WALKS IN THE IMMEDIATE VICINITY OF
The field for exercise at Scarborough will be found suffi-
<aently ample, and the walks or rides of a pleasingly varied
description. After the most heavy rains, the Beach is in
a few minutes dry and fit for a place of promenade. The
plantation, which consists of the several varieties of trees
and shrubs, which form a shade to the tastefully laid walks,
is situated near the sands, and is liberally thrown open to
the public by the corporation. Varied and interesting views
may be obtained from several openings, and particularly
from the eminence called the Grove-head, which is at the
extremity of the Plantation-Walk, in the immediate en-
virons of Scarborough, at the back of a fine piece of water,
which from hence appears an effective object. Imme-
diately before us, on the descent of the hill, called Grove-
head, (on the smooth surface of which are benches, capa-
ble of accommodating a numerous party) a plantation of
thriving young oaks presents itself. Through this is
cut a winding path, leading to the before-mentioned piece
of water, which is encompassed with a bank, admirably
adapted for promenading ; being adorned by a plantation,
which in a few years will render this a charming shade in
the meridian heat of the Scarborough season. At the foot
of this lake appears a retreat, called Mill-Cottage, re-
cently erected, the very picture of rural neatness and
elegance ; in front is seen a pleasing plot of garden
ground, and when a few more years shall have fled, we
may hope to find it embosomed in verdant foliage. To the
right of the buildings connected with the Mill, appears a
delightful opening through the path of the valley, affording
a view of old ocean's bed, where
• " Ride the ships
In that enchanting bay, with streamers curl'd,
And panting sails, that, whiten'd by the sun,
Between the hills, the eye is conducted along the dark
blue waves, until they seem to unite with the similarly
coloured clouds. The Light-house, raising it's whitened
tower, is a conspicuous object. To the left arise those
" Lofty tow'rs that, lusty still In age,
Display their scarry fronts to distant leagues,"
" the Citadel, and it's hoary walls," which present an ef-
fective back-ground to the landscape.
At the foot of Grove-head falls a small cascade, and be-
hind, a lofty eminence, called Mount- Oliver, overlooks the
town. It is thus called from a mistaken notion, that
Cromwell erected batteries here against the Castle, during
the siege, in 1644-5. It is au indisputable historical fact,
that Cromwell was never present at this siege.
" Those who have ascended this mount, since the in-
closure in 1797, will not th/nk that in grandeur of
prospect it can easily be exceeded. The roads are judi-
ciously laid out, and intersect each other in the most con-
venient manner. The ascents are gradual, seldom exceed-
ing a rise of seven feet in a hundred, so that in a few
minutes .the traveller is conveyed by a good road, thirty
feet wide, to a delightful terrace elevated six hundred feet
above the sea. Hence there is a view of the Ocean (bound-
ed by the horizon) the Coast, the Castle-hill, the Town,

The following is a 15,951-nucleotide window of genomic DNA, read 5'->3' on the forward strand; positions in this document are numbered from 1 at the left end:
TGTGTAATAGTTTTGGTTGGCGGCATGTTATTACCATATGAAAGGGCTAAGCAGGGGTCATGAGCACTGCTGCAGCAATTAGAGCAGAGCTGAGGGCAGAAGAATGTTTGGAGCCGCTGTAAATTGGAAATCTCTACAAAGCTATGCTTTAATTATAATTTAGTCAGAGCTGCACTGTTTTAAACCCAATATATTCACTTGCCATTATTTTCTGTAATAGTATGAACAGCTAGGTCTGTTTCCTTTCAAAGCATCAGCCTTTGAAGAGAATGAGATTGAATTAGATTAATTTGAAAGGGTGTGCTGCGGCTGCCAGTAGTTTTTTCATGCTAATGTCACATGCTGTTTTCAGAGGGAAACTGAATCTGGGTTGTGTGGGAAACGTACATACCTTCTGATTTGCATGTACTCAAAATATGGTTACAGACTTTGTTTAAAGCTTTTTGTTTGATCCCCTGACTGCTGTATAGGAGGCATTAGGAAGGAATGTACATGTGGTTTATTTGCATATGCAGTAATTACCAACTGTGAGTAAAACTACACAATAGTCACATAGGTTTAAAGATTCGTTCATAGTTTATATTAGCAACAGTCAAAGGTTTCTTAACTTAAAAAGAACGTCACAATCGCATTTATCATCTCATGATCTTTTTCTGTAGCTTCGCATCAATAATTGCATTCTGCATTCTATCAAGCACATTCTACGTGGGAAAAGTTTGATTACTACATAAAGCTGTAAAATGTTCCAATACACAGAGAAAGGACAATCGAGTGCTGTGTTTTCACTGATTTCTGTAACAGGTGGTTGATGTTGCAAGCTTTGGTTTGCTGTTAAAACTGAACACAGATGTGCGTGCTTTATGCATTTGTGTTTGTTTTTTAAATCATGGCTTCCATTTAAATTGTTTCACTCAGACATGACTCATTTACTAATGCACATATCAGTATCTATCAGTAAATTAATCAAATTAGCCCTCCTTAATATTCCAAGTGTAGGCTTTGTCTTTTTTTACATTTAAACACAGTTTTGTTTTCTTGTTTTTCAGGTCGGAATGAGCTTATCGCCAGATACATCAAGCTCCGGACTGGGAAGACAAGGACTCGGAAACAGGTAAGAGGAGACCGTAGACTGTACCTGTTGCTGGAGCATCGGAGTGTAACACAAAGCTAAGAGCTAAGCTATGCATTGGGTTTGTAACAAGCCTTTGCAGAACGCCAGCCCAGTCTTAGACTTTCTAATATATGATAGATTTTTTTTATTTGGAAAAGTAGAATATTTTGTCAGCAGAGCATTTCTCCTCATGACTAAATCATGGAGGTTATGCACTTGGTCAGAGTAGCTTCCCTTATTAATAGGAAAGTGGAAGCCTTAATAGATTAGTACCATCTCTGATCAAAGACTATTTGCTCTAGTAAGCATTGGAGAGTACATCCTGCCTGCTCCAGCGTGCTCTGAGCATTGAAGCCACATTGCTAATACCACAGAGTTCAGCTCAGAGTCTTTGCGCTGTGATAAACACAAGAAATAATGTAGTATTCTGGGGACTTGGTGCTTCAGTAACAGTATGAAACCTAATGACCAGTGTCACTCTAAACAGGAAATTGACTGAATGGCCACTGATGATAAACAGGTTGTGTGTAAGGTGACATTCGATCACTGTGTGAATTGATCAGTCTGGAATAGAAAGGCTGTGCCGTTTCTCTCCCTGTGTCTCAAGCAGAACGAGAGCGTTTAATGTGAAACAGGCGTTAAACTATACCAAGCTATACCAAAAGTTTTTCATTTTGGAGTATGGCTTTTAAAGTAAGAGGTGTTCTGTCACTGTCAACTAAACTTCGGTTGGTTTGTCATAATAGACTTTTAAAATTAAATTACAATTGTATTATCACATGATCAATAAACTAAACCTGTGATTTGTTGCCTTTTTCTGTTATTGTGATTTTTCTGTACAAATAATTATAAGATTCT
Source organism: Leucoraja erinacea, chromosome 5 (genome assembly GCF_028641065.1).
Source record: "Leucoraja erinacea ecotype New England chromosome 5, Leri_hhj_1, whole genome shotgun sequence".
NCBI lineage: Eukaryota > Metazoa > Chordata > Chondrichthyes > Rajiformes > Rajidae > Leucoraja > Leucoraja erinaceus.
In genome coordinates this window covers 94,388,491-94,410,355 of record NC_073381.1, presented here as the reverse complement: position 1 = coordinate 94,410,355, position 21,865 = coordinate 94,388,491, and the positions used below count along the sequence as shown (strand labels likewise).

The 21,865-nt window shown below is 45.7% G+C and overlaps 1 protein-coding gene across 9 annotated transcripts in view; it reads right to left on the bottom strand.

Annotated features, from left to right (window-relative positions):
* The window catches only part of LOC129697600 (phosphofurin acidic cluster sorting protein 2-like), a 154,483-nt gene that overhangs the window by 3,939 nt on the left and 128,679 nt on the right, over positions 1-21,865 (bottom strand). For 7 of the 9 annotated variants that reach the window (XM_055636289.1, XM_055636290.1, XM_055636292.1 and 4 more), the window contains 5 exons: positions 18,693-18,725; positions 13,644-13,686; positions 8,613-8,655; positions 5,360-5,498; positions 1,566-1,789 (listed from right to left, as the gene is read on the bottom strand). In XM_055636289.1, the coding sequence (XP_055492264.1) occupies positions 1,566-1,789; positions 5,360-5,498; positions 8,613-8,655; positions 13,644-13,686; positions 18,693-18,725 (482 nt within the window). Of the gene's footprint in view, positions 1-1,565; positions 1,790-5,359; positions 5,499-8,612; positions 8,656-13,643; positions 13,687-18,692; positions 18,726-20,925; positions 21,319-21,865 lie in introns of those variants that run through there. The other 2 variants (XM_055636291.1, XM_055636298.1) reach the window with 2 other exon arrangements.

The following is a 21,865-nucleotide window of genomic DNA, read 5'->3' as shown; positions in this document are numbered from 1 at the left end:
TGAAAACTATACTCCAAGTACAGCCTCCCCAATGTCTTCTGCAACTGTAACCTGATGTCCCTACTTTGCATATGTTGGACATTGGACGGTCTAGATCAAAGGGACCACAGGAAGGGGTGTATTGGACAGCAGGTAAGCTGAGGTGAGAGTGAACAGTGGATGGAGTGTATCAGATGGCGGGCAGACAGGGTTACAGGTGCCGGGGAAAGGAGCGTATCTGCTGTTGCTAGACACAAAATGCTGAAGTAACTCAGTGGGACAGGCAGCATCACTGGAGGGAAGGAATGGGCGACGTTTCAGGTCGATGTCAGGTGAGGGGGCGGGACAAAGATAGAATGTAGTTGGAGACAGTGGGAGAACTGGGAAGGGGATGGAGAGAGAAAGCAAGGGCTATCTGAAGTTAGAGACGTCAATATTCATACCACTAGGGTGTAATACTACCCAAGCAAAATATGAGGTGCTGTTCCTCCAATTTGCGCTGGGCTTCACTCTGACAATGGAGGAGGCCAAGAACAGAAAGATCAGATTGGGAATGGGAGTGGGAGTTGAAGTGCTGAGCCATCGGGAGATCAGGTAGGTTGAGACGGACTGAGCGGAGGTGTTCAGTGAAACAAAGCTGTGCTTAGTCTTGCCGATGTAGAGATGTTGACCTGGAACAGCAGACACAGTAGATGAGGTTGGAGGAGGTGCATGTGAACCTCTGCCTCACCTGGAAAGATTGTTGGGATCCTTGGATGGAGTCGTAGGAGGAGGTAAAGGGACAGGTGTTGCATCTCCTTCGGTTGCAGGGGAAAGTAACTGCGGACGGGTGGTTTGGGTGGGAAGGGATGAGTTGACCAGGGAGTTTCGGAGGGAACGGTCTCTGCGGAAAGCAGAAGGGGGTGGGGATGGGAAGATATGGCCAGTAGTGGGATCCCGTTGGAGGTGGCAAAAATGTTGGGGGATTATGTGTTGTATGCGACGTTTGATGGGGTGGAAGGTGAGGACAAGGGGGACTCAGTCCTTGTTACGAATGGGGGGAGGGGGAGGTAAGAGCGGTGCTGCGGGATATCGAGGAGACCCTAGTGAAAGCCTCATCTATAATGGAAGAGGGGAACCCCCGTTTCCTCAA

the Harbour, and extensive Piers. To the westward, the
vale of Pickering, and a vast extent of country in all it's
charming diversity of landscape, exhibit scenes of a very
picturesque nature. As a ride, it possesses every thing
desirable ; and the coolness and freshness of the air, at
Buch an elevation, give a sense of lightness and comfort
not easily described. From this eminence, Falsgrave, one
mile west from Scarborough, is prominently conspicuous."
Passing the water-fall, the stranger is conducted, by a.
path leading along " rural hedge-rows," to the " well-
protected lanes" which terminate at the last-named village,
whence a gravelled walk is continued on the side of the
York road to Scarborough. Or, a return over the fields will
present several romantic views of the town, from the hills
enclosing the valley on which the foot-path is formed ; and
to this succeeds another, called Barrow-cliff- Plantation, the
property of John Woodall, Esq. the walk to which may be
pleasantly taken over the fields from Tanner-Street. The
situation is most inviting, and finely adapted for the purpose.
One side of the Cliff is planted with various ornamental trees
and shrubs suited to it's soil, amongst which happily occur
several of ancient growth, which afford an agreeable and
tasteful contrast, and through the valley runs a brook, which
forms a fine natural embellishment to the scene. The walks
are numerous and pleasingly varied by many ornamental de-
vices ; and fully worthy of a visit is
" this hill
And all it's walks of tributary trees. —
When gathered in one scene, they ask the skill
Of Poussin's beauty-breathing hand to fill
The fancy of a stranger."
The proprietor of this last-mentioned Plantation has
lateiy designed a walk, which is proposed to be made up
the Cliff, near the Waterfall at the foot of the Terrace, and
proceed over the fields to the Spaw, which has been want-
ed ever since the discovery of these celebrated mineral wa-
ters, as, when the tide is up, the progress of the drinkers
of these salubrious springs is intercepted.
WALK ON THE CLIFF-TERRACE.
This is one of the finest natural places of promenade in
the kingdom, if we take into consideration it's extent, it's
elevation, and the grand and varied prospects it affords.
" Throned on thy cliffs, how proudly thou
Survey^st the varied scene below !
In curve exact thy mansions bending,